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ORIGINAL ARTICLE
Year : 2010  |  Volume : 14  |  Issue : 4  |  Page : 217-221  

Evaluation of tumor necrosis factor-α (TNF-α) levels in plasma and their correlation with periodontal status in obese and non-obese subjects


Department of Periodontology, Bharati Vidyapeeth Dental College and Hospital, Pune, India

Date of Submission15-Sep-2009
Date of Acceptance09-Aug-2010
Date of Web Publication19-Feb-2011

Correspondence Address:
Suruchi Khanna
28, Florida Estate, Keshavnagar, Mundhawa, Pune - 411 036
India
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Source of Support: None, Conflict of Interest: None


DOI: 10.4103/0972-124X.76920

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   Abstract 

Background: Obesity is emerging as a significant health problem worldwide and is a risk factor for various systemic diseases. Periodontal disease is a multifactorial inflammatory disease. Recent evidence points to a link between obesity and periodontal disease, and a role for tumor necrosis factor-a (TNF-a) has been suggested. Materials and Method: Forty nondiabetic subjects were divided into two groups: group A (non-obese) included subjects with body mass index (BMI) of 18.5 to 27 kg/m2, and group B (obese) included subjects with BMI>27 kg/m2. The BMI, TNF-α levels in plasma and Periodontal Disease Index (PDI) scores were assessed, compared and correlated. Results: Significantly higher PDI scores and TNF-α levels were found in the obese group as compared to those in the non-obese group. Also, a significant and positive correlation was seen between BMI and TNF-α, TNF-α and PDI as well as BMI and PDI. Conclusion: Increase in the levels of tumor necrosis factor-a in plasma and an increase in the severity of periodontal disease may be seen in subjects with a higher body mass index (BMI). This indicates that obesity may be detrimental to the periodontal health of individuals.

Keywords: Obesity, tumor necrosis factor, TNF-α


How to cite this article:
Khanna S, Mali AM. Evaluation of tumor necrosis factor-α (TNF-α) levels in plasma and their correlation with periodontal status in obese and non-obese subjects. J Indian Soc Periodontol 2010;14:217-21

How to cite this URL:
Khanna S, Mali AM. Evaluation of tumor necrosis factor-α (TNF-α) levels in plasma and their correlation with periodontal status in obese and non-obese subjects. J Indian Soc Periodontol [serial online] 2010 [cited 2019 Jul 21];14:217-21. Available from: http://www.jisponline.com/text.asp?2010/14/4/217/76920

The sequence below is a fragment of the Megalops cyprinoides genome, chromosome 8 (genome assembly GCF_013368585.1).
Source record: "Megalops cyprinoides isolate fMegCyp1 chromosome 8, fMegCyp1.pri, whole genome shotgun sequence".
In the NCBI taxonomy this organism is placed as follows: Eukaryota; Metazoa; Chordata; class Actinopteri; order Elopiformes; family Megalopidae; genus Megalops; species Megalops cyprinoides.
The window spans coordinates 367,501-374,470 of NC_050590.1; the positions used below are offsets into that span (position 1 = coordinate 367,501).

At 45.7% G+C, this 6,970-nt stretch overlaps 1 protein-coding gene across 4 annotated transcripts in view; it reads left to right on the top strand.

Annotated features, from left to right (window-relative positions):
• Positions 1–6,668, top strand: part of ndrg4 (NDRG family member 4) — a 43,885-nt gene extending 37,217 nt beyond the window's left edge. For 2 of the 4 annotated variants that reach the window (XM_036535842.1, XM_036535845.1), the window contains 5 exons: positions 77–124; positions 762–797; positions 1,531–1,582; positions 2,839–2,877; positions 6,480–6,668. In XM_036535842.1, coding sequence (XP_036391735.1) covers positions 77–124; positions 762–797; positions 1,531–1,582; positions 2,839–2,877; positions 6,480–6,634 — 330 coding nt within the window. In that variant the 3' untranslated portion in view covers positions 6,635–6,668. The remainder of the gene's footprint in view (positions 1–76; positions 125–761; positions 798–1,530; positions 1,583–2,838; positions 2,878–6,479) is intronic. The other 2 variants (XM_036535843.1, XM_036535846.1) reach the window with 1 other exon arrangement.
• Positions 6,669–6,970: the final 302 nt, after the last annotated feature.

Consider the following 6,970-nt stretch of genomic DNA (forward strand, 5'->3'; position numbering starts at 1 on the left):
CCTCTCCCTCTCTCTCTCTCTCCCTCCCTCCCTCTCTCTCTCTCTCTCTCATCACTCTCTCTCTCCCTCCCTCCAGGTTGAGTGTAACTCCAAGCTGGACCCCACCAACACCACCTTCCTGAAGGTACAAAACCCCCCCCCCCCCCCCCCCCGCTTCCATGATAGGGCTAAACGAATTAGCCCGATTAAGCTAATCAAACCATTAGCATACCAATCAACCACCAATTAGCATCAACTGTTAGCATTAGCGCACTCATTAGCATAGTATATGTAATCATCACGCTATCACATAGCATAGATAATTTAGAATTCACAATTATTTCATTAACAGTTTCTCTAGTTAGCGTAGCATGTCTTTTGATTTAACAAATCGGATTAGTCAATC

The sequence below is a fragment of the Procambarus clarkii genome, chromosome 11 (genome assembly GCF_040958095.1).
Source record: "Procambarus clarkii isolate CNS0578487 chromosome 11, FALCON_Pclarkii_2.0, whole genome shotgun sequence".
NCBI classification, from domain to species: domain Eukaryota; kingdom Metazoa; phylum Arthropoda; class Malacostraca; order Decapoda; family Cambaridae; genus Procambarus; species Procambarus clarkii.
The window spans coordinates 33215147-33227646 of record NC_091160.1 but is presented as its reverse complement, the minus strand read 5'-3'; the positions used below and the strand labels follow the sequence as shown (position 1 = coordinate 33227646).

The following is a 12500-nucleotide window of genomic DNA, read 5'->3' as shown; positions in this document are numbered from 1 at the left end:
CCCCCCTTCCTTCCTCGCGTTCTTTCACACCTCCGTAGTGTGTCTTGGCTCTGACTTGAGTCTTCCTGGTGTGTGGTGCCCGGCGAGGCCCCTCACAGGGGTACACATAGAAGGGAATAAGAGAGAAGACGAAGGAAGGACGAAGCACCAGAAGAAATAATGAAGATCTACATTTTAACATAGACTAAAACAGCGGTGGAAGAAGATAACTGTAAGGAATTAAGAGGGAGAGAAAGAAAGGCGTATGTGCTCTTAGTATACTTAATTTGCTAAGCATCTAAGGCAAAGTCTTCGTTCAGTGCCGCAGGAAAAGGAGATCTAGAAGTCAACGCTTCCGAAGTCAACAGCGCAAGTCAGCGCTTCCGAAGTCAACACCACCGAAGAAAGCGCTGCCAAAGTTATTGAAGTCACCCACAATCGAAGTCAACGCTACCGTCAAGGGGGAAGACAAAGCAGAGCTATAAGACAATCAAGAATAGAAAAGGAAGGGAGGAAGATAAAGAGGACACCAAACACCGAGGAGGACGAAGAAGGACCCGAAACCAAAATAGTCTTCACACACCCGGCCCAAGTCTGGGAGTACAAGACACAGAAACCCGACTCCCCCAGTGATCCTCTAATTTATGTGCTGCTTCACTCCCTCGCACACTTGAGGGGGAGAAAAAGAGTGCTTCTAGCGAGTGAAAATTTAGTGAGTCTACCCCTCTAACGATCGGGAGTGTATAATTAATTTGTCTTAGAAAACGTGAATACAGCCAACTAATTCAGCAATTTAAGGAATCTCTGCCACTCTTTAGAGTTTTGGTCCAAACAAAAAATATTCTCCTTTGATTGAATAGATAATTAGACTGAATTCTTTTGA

Introduction Top


Periodontitis is a multifactorial disease with microbial dental plaque as the initiator of periodontal disease. However, the manifestation and progression of periodontal disease are influenced by a wide variety of determinants and factors.

Obesity is rapidly becoming a serious problem in both developed and developing countries. Overweight and obesity are risk factors for various diseases, including type 2 diabetes, hyperlipidemia, hypertension, cholelithiasis, arteriosclerosis, and cardiovascular and cerebrovascular diseases.

It is now clear that adipose tissue is complex and metabolically active. It secretes numerous immunomodulatory factors and plays a major role in regulating metabolic and vascular biology. Adipose cells secrete more than 50 bioactive molecules, known collectively as adipokines - which include tumor necrosis factor-a, which may enhance periodontal degradation. [1]

Obesity was noted to contribute to the severity of periodontal disease in rats a few decades ago. Several recent studies have now suggested a relationship between periodontal disease and obesity. [2] It is possible that increase in body fat increases the likelihood of an active host inflammatory response in periodontal disease.

The link between obesity and periodontal disease may not be completely understood, but it is clear that once established, this relationship will prove to be of extreme public health relevance. It may go a long way in planning and modifying preventive and treatment modalities for periodontal disease. Hence this study was planned to evaluate the relationship between obesity, tumor necrosis factor-a and periodontal disease.


   Materials and Methods Top


A total of 40 subjects were selected after calculation of their body mass index and assessment of their fasting blood glucose levels, from the outpatient department in the postgraduate clinic of Department of Periodontology, Bharati Vidyapeeth University Dental College and Hospital, Pune.

Inclusion criteria were age ranging from 20 to 55 years, random selection of male and female subjects, 20 subjects with BMI> 27 kg/m 2 , 20 subjects with BMI ranging from 18.5 to 27 kg/m 2 and at least 6 natural teeth present.

Exclusion criteria included subjects on medication known to affect periodontal conditions or anti-inflammatory drugs; those with history of systemic disease, e.g., hypertension, cardiovascular disease, arthritis etc.; pregnant, lactating females; those with overt hormonal disturbances; smokers; and diagnosed diabetics or subjects with fasting glucose levels exceeding 126 mg/dL as assessed by glucose oxidase-peroxidase method.

All potential participants were explained the need and design of the study. Only subjects who consented for the study were included.